While trying to determing the winter version of adjectives like vernal (spring-related) and autumnal (autumn-related) for a facebook comment [FYI: it’s hibernal. And summer's adjective is estival], I came across a list of seasons I hadn’t previously encountered. According to Wikipedia, the ecologists have designated their own seasonal divisions, and they’ve come up with six of them, rather than four.
Being ecologists, they use occurrences in the local ecosystem to cue us that we’ve switched seasons, as opposed to cues from our orbit about the sun (as astronomers do) or from weather history (as meteorologists have). Here’s what Wikipedia has to say about the seasonal designations that ecologists use for temperate climates:
- Vernal (spring): Begins March (mild temperate), April (cool temperate). Tree buds burst into leaves. Birds establish territories and begin mating and nesting.
- Estival (high summer): Begins June in most temperate climates. Trees in full leaf. Birds hatch and raise offspring.
- Autumnal (autumn): Generally begins mid to late September. Tree leaves in full color then turn brown and fall to the ground. Birds migrate back to wintering areas.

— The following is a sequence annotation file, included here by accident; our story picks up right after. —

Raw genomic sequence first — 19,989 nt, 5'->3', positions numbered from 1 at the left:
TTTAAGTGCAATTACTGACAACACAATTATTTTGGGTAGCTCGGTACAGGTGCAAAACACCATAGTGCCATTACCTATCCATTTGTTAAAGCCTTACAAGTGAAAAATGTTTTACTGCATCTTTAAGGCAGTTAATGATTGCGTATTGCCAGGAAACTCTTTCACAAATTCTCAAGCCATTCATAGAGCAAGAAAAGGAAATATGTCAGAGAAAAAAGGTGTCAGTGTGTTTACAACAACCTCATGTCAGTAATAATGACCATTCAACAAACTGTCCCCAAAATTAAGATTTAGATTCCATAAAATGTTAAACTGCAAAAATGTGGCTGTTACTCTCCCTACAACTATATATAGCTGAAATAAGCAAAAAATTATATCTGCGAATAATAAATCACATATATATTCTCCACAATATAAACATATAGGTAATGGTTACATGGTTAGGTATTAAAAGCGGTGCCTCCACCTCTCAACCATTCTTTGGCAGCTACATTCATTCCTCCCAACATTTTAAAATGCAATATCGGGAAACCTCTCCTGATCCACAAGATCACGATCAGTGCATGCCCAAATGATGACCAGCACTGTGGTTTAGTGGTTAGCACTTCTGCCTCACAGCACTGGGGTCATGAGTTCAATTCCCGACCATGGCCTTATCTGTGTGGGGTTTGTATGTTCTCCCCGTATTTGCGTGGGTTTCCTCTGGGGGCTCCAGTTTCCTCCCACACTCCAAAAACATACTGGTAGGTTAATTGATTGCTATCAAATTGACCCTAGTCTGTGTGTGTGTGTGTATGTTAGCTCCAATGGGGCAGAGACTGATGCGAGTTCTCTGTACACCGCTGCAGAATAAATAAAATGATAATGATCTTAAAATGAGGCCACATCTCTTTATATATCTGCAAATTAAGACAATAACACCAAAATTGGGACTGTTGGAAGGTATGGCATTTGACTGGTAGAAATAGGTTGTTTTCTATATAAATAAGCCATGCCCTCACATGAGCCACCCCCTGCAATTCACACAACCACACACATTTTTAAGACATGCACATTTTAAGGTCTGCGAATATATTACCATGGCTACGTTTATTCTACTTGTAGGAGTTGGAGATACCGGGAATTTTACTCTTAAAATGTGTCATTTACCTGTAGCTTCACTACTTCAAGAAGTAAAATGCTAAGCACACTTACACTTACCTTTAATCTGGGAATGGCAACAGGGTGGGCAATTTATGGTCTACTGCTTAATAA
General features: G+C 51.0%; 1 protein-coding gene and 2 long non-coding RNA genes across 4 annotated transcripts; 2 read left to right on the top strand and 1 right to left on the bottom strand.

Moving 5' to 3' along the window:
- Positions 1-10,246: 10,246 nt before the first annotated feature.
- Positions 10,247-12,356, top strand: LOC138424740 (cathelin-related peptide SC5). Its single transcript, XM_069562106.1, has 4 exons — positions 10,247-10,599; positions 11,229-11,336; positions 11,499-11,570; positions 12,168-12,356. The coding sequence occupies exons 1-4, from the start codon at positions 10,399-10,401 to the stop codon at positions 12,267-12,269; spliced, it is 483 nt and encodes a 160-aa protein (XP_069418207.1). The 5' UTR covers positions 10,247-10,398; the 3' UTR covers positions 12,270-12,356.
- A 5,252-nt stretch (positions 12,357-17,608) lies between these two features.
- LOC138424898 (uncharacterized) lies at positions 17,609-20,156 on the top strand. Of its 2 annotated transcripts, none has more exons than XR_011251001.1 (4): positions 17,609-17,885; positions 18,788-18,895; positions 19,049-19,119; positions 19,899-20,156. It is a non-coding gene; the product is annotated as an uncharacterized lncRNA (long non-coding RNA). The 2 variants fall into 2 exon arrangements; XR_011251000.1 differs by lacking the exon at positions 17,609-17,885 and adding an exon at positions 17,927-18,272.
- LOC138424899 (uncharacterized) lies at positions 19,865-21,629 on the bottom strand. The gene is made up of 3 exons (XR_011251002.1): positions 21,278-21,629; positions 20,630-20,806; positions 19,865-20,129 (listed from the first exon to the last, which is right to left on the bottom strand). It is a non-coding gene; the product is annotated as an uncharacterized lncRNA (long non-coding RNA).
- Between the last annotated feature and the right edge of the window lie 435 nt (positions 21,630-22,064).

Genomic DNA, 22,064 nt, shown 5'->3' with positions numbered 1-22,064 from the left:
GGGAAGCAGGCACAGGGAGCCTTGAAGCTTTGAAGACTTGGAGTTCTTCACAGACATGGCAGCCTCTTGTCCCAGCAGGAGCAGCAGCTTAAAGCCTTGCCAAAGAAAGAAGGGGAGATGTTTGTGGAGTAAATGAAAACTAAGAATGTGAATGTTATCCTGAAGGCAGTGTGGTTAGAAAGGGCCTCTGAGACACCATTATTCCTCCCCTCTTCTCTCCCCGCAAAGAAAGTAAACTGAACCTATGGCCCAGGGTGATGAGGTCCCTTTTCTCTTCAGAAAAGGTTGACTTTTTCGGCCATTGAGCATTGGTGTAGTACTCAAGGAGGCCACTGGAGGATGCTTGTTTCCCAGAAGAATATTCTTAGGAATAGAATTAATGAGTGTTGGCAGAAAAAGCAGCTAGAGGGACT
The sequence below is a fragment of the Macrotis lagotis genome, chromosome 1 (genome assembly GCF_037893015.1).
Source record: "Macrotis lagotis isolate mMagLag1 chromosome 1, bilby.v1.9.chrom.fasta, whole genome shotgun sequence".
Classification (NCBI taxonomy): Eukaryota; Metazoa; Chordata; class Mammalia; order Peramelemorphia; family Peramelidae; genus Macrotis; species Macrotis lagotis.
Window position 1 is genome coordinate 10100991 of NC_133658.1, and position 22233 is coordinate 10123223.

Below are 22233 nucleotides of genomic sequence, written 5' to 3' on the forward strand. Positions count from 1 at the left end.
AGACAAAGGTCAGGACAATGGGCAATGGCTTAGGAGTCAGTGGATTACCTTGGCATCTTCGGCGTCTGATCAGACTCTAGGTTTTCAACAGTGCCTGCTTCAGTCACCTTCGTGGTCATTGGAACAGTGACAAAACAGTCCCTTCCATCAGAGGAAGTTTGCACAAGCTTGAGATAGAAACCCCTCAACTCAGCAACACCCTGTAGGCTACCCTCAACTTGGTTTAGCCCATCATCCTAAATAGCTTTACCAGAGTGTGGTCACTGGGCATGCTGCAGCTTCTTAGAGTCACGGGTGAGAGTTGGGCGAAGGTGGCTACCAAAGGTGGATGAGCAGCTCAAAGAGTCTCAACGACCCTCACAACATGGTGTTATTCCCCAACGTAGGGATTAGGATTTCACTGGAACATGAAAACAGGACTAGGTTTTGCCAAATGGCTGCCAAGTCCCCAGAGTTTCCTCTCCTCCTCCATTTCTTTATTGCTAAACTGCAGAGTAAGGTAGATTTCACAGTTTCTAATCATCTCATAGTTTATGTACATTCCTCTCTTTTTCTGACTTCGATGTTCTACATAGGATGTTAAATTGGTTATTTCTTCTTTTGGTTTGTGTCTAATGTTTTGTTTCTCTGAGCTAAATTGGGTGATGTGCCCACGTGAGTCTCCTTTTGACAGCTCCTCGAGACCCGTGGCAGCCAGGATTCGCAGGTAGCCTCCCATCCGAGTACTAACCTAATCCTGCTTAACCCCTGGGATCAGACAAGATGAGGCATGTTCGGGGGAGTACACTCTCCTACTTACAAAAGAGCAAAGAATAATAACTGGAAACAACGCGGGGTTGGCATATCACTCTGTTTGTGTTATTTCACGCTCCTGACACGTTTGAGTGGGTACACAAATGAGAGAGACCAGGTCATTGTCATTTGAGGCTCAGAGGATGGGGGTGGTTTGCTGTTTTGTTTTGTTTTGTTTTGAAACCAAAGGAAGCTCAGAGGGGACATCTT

- Hibernal (winter): Begins December (mild temperate), November (cool temperate). Deciduous trees are bare and fallen leaves begin to decay. Migrating birds settled in winter habitats.
As someone who has grown up in the Midwestern US, I really like this. The 4 season model never quite seemed to capture what was really going on. How could autumn continue into December, if most of the leaves had already fallen before mid-November? And I’m really supposed to believe that April, May and June belong to the same season? Anyone living in Wisconsin can tell you that this is patently nonsensical!
The down side is that there's no calendar date for the start of a season, and probably no cut and dried beginning or ending to any season. So if spring comes early one year, it comes early. There's no first day of spring, just cues from the world around you. This may be why they've set their seasons up as adjectives rather than nouns. There might be some disagreement as to whether Spring is here, but we can all agree it's becoming more Vernal. As a gardener, this approach just feels right to me.